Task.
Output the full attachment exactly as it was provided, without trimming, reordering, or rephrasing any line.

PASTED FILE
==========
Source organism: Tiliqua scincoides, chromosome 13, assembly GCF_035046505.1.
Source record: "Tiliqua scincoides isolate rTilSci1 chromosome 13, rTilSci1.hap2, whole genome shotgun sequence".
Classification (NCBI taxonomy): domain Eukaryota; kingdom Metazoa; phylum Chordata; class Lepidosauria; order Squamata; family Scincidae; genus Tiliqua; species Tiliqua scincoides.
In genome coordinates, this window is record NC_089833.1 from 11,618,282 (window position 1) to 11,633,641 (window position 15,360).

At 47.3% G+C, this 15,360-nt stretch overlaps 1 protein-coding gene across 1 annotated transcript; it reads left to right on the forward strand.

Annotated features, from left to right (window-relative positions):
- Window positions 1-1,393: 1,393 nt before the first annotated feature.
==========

Source organism: Tiliqua scincoides, chromosome 13, assembly GCF_035046505.1.
Source record: "Tiliqua scincoides isolate rTilSci1 chromosome 13, rTilSci1.hap2, whole genome shotgun sequence".
Classification (NCBI taxonomy): domain Eukaryota; kingdom Metazoa; phylum Chordata; class Lepidosauria; order Squamata; family Scincidae; genus Tiliqua; species Tiliqua scincoides.
In genome coordinates, this window is record NC_089833.1 from 11,618,282 (window position 1) to 11,633,641 (window position 15,360).

At 47.3% G+C, this 15,360-nt stretch overlaps 1 protein-coding gene across 1 annotated transcript; it reads left to right on the forward strand.

Annotated features, from left to right (window-relative positions):
- Window positions 1-1,393: 1,393 nt before the first annotated feature.